on sex in tech & abstraction

I made a Twitter bot. I've made a few before -- and my flatmate, the inimitable George Buckenham, is the guy responsible for Cheap Bots Done Quick! (a tool I cannot recommend enough). This one is an erotica bot. 

It might be because I'm more attuned to queer spaces in games and tech, but maybe also the conversations about sex and sexuality in games has been getting louder. Especially with the release of Christine Love's Ladykiller In A Bind  last year (another recommendation), and its recent move to Steam, I see a lot of women in the industry (and a lot or queer women, particularly) talking about sex. Which is great. We should all be talking about sex, and we should be talking about it as much as possible. The more people talking about embodiment, about sexuality, and queerness in these spaces, the more of it there is. 

I worry, sometimes, that how we talk about sex feels abstracted. This is no surprise, especially in the digital industries. Tech is clinical, it is hardware, it is an unfeeling string of commands and processes or whatever. To come up against this is difficult. "Okay!" We say. "Let's make the computers kiss or something!" "This is the emoji for penis, this peach is an ass, and I don't know, like a taco or something for a vagina?" "I love it when the girls in BioWare games kiss me."

These conversations are good. These conversations are not enough.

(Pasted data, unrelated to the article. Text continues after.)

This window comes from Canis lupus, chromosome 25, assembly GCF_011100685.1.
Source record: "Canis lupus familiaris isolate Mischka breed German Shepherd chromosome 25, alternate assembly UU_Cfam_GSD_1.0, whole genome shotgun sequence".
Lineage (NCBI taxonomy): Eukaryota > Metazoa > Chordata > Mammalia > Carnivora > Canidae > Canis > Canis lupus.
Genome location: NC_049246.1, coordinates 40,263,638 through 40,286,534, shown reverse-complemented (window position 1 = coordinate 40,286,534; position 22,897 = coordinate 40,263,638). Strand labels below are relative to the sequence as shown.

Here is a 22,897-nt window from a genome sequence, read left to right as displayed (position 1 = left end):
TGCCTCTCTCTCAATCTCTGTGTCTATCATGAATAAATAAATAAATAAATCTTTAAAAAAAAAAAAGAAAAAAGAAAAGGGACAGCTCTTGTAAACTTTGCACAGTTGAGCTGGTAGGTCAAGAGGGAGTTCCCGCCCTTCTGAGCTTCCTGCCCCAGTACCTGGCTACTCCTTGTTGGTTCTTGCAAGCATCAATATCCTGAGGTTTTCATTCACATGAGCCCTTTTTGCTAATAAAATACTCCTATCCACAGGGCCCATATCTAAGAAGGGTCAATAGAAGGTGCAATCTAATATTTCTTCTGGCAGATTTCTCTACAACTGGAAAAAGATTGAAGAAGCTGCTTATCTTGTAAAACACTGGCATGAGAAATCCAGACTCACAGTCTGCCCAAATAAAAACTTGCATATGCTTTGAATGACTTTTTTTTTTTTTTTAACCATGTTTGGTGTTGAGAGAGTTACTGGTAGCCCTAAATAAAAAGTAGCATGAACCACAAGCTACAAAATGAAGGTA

I've long admired the work of Nina Freeman, a game designer from New York and now Portland (working with Fullbright on Tacoma) for her unashamed use of bodies in games. From Cibele to How Do You Do It to her earlier Twine games (which remind me a lot of Porpentine's body of work), the use of soft, squishy, pink, organic bodies having sex frankly, openly, and with othered bodies is crucially important. Robert Yang, Lovable Hat Cult, and Ghislaine Boddington are each adding to the conversation of sex in tech and sex in games with frankness and honesty. Mainstream games are struggling to keep pace with their peers on the fringe (as always, I suppose), and mainstream criticism feels even further behind. 

So I decided to add to the conversation & put my money where my mouth is (as both a critic and an academic). 

sexwithflowers, Flora and Fauna, is an erotic abstraction bot, which uses a set text of erotic and natural imagery to be purposefully sexual, while simultaneously is at the mercy of procedural generation. I took a page out of literary and art history, where sexuality was often obfuscated by floral imagery, endowed with a meaning both secret and universally understood. sexwithflowers is earnest. It does not shy away from words and phrases like, "fuck me," or "my wet cunt," or "shuddering lilacs." At the same time, it has no delusions of seduction, no opinions, no ulterior motives.

It just is what you make of it. Which is pretty hot.